Today, January 31st, is the first day of a new Chinese year, and 2014 is a year of the horse.

I had been excited about spending Chinese Newyear, also called the Spring Festival, in China for once, instead of watching the firecrackers and lion dances in Chinatown at home. Yet, I’d also been warned not to expect too much of CNY in Shanghai. After all, this is the time of the year when everyone goes back to their hometown which is often not anywhere near Shanghai.

For New Year’s eve I was invited to spend it with a friend’s family in one of Shanghai’s suburbs, Baoshan. In China, this is the evening everyone’s home for a big family meal. And that was true in this family as well, the food was getting to the table in an endless stream it seemed.

After dinner we moved in front of the television for this year’s TV gala. The gala is an evening-long show presenting the best entertainment China has to offer, or at least that’s what it looks like. Though I couldn’t understand everything that was said, it was interesting to watch: songs about the Chinese dream, supported by visuals of rolling green hills and acres of grain, dance performances following the achievements of the Red Army, and comic sketches on current social issues. It was clearly meant to be much more than just entertainment.

Later we went outside to set off some firecrackers (LOUD!!!), and walked around the neighbourhood to see more of the fireworks. In the days preceding I had seen bits and pieces of news that the fireworks could likely be less this year because of the current air pollution levels. That, or just being in a city and not being in a small village somewhere: I have to admit I was underwhelmed. Yes, it was noisy, and there were loads of firecrackers and fireworks going off…. but as someone who’s used to Dutch innercity NY eve fireworks, this wasn’t all that much more. Still fun to walk around though!

The next day my friend took me to the Shanghai Confucius Temple where every year many students go to pray for good luck in their exams this year. While we were there, several students were going through the prayer ceremony with their parents and almost man-sized incense sticks.

Back in Shanghai proper, I was expecting a fairly quiet city. Relatively speaking, I guess it still was. But walking around many more people were using today as a day out in the city, and the streets were still buzzing with people – even if they were more relaxed than the usual rush outside.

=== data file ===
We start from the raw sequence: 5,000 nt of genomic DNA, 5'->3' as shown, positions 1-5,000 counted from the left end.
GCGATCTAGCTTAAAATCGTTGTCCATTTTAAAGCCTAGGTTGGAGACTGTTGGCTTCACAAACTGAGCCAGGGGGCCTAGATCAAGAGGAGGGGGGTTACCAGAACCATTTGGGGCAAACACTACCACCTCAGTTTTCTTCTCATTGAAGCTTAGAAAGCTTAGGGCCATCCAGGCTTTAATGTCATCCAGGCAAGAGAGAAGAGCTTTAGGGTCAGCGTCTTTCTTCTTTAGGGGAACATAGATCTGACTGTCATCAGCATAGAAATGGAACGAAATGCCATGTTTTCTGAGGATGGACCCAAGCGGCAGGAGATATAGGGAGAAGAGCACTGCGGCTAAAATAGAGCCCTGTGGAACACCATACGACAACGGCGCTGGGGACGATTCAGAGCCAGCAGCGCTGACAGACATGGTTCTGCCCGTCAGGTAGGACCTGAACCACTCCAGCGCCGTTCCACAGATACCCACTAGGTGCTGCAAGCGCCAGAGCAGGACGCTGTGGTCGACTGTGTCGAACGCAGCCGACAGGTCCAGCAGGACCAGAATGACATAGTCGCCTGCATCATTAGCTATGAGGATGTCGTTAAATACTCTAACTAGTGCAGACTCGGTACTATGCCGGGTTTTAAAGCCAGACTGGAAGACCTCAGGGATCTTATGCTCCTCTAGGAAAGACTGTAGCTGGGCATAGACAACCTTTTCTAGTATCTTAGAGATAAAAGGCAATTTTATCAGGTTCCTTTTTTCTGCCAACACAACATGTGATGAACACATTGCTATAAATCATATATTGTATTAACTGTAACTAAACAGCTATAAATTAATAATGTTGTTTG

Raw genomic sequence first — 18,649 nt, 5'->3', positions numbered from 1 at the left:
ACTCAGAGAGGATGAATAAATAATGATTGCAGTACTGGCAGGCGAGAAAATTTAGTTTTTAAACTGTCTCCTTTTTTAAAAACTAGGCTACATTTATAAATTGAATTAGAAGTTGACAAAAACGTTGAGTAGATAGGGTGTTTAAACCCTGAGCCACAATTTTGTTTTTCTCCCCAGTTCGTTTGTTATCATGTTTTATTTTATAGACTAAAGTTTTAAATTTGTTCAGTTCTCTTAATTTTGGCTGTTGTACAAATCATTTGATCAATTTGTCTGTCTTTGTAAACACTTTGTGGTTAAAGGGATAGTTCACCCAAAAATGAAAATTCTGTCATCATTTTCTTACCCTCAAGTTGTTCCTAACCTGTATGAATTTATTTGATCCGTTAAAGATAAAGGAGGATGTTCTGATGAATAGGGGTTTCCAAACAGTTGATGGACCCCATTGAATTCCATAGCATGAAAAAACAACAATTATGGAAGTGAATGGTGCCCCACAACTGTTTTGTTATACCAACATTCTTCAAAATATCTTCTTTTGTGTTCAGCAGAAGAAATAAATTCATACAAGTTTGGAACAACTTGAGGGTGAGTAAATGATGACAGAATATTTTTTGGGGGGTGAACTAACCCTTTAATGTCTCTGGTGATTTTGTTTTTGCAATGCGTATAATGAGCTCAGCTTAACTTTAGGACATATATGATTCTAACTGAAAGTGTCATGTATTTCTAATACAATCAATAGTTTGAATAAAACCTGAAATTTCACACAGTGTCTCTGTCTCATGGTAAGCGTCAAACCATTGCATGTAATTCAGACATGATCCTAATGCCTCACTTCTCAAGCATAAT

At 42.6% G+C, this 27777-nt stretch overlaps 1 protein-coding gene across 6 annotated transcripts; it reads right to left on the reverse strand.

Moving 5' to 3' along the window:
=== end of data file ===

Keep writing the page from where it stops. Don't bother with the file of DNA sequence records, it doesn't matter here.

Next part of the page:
Welcome to the year of the horse! Online reports on predictions for this year seem mixed and generally quite full of instability and uncertainty. Should be an interesting one…. (at least for me!).

Where to work in Shanghai

One of the things I find difficult here? Finding decent places to work at in between meetings….

It’s proving quite hard to find places such as coffeeshops or other where you can have a coffee or lunch and have a reliable internet connection. Without a smart phone (though my Fairphone has supposedly arrived, hurrah!) I rely a lot on checking in to my email regularly to keep track of meeting schedules, pending emails etc. And just to do some work while I have some time to spend in between one place and the next.

There are some co-working spaces, though all of them rely on membership and montly fees. I haven’t yet come across a space that is more flexible. From what I’ve seen so far (online & in real life), LOHAUS seems the nicest and most flexible. Other locations around are People Squared (though closed when I walked past), COHUB and Agora Space.

So finding myself at Aura, a quiet cafe, after a breakfast meeting there to discover decent internet, good coffee and sunlight coming in on Wednesday was a nice surprise. Definitely a place to remember!

Shanghai’s streetscapes

Last Thursday I attended an evening on ‘Re-imagining Shanghai’s streetscapes’ where two speakers presented their ideas on how you can create greener space in a city, and space which gives more opportunity to people to enjoy time there.

I especially liked the topics that Damian Holmes talked about, with one of his main points being that urban space shouldn’t be just about cars, transport and buildings but also need to facilitate people and community. His line of thought reminded me of discussions I’ve had in Tokyo on the same topic. A city needs ‘pedestrian space’ to be a community. And Shanghai isn’t doing much of that right now. New developments focus on making things shiny, smooth, commercial and in such a way that people don’t linger or ‘make it theirs’. But the people in a city make it real: small communities, food stalls, mom&pop shops selling random things – but these are also considered the things that are untidy, a little rough maybe.

As Damian Holmes said on Thursday:

This city has been buffed up too much: too many rough edges are gone.